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In Latest Victory for Immigrant Rights, Judge Rules Against Trump's Attempt to Tear Up Decades-Old Rule Limiting Child Detention

"President Trump needs to take responsibility for his own misguided policies."

A woman sits with her son at the Catholic Charities Humanitarian Respite Center in McAllen, Texas, shortly after crossing the U.S.-Mexico border. (Photo: Spencer Platt/Getty Images)

In the latest ruling against the president's cruel and inhumane border policy, a federal judge slammed the Trump administration's argument for changing a decades-old agreement limiting the amount of time a child can legally be detained by the government, calling the Justice Department's attempt to gain approval for its plan to detain families indefinitely "tortured" and "wholly without merit."

"Defendants seek to light a match to the Flores agreement and ask this court to upend the parties' agreement by judicial fiat," wrote U.S. District Court Judge Dolly Gee. "It is apparent that defendants' application is a cynical attempt...to shift responsibility to the judiciary for over 20 years of Congressional inaction and ill-considered executive action that have led to the current stalemate."

The Flores settlement agreement was decided in 1997, stipulating that children in immigrant detention centers can be held for no longer than 20 days.

The Trump administration moved to change the rule just after President Donald Trump reluctantly signed an executive order on June 20 to end forcible family separation, after the practice provoked international outcry.

"We cannot allow the administration to continue to push responsibility for the human rights crisis it created in every direction but its own. The administration must be held accountable for the horrors its created, and the zero tolerance policy must end." —Efrén C. Olivares, Texas Civil Rights Project

The government argued that the Flores agreement cannot be followed as it stands because it requires the separation of families, and that families must be held until their immigration hearings take place to ensure that they show up in court.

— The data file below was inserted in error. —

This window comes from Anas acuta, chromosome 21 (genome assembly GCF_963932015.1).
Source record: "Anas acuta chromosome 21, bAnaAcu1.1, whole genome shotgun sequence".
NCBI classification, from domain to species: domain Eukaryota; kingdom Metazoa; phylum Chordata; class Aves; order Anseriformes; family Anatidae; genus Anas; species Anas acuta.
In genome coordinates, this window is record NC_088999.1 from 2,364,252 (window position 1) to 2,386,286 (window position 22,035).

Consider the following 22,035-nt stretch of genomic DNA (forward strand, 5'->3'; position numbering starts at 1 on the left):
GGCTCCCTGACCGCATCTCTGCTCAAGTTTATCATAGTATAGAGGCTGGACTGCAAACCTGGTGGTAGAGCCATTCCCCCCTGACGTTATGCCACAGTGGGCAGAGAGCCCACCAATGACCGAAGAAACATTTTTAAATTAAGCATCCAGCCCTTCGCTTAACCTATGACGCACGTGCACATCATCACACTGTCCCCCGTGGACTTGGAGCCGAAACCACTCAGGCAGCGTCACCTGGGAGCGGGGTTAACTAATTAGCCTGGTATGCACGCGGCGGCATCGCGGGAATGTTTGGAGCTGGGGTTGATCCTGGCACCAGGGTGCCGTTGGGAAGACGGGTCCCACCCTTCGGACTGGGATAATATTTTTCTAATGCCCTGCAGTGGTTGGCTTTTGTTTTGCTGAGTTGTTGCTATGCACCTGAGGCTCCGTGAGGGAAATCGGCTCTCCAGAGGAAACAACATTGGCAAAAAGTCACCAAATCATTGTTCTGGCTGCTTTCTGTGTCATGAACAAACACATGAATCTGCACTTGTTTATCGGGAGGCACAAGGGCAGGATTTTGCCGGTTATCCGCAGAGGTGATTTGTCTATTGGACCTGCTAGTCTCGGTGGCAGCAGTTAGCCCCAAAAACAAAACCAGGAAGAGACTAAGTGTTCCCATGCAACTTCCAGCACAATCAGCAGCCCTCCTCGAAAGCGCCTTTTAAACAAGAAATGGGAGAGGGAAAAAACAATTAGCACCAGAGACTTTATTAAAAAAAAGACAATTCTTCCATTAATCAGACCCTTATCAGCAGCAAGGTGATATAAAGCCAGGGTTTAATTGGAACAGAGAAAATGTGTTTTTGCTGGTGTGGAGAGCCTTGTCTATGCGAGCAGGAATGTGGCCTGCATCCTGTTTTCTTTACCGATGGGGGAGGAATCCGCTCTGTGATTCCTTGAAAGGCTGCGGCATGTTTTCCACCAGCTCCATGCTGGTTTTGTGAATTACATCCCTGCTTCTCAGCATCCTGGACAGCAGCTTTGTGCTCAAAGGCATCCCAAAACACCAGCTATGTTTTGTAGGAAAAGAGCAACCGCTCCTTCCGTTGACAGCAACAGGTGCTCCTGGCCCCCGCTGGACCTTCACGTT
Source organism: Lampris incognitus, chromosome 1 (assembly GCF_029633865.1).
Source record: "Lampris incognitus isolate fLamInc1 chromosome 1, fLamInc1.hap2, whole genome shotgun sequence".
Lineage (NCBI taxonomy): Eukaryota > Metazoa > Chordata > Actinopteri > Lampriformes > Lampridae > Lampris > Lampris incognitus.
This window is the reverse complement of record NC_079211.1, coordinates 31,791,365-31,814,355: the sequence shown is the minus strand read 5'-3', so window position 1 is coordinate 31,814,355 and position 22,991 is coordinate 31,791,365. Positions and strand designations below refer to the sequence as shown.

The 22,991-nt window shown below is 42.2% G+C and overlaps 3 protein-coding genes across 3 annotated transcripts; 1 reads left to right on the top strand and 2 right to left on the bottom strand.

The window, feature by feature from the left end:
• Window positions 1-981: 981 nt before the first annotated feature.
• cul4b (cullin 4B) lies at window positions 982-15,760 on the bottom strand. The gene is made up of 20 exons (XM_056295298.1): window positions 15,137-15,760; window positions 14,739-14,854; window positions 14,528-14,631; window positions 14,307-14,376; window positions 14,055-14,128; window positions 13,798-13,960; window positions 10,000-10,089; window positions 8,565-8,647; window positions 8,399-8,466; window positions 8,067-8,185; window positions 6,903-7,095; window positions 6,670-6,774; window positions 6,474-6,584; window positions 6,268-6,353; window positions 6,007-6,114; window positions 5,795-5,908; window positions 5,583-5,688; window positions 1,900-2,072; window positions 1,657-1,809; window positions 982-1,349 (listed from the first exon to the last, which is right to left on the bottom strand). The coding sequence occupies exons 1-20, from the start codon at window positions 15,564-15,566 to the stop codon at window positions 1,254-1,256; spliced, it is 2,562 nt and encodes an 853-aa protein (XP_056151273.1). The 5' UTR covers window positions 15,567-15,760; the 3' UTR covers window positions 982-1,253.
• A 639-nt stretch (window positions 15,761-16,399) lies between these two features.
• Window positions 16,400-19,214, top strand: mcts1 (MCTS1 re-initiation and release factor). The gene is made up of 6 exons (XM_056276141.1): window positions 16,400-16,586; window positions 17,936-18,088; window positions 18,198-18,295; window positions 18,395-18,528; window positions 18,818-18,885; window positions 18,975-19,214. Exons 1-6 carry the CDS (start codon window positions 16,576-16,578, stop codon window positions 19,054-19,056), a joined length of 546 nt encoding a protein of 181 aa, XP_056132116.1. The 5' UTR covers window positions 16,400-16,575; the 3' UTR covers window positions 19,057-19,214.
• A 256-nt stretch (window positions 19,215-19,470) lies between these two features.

"The evidentiary record is unclear as to the accuracy of defendants' assertion," wrote Gee. "Even assuming defendants are correct, however, this risk was plainly contemplated by the parties when they executed the Flores agreement in 1997...It does not support a blanket non-release policy or warrant the agreement's modification."

"Sifting through the government's false narrative, the court clearly found that the Flores settlement has never resulted in the separation of families," Peter Schey, an attorney representing detained children, told CBS News. "President Trump needs to take responsibility for his own misguided policies."

"Today's decision reiterates that family detention has never been acceptable," said Efrén C. Olivares, racial and economic justice director for the Texas Civil Rights Project, in a statement. "For weeks, we watched in horror as children have been ripped from their parents, but the remedy for family separation is not, and never will be, holding them indefinitely in detention facilities that are functionally prisons. We've seen today that the courts will not allow indefinite family detention to serve as the solution to this crisis manufactured by the Trump administration."

The decision represents the latest recent victory for immigrant rights advocates who have been fighting Trump's "zero tolerance" immigration policy and the separation of families. Over the weekend, a federal court denied Health and Human Services Secretary Alex Azar's request for an extension on the deadline to reunite families.

"We cannot allow the administration to continue to push responsibility for the human rights crisis it created in every direction but its own. The administration must be held accountable for the horrors its created, and the zero tolerance policy must end," said Olivares.

The Families Belong Together coalition celebrated Gee's decision and reminded supporters to continue fighting Trump's anti-immigration agenda.

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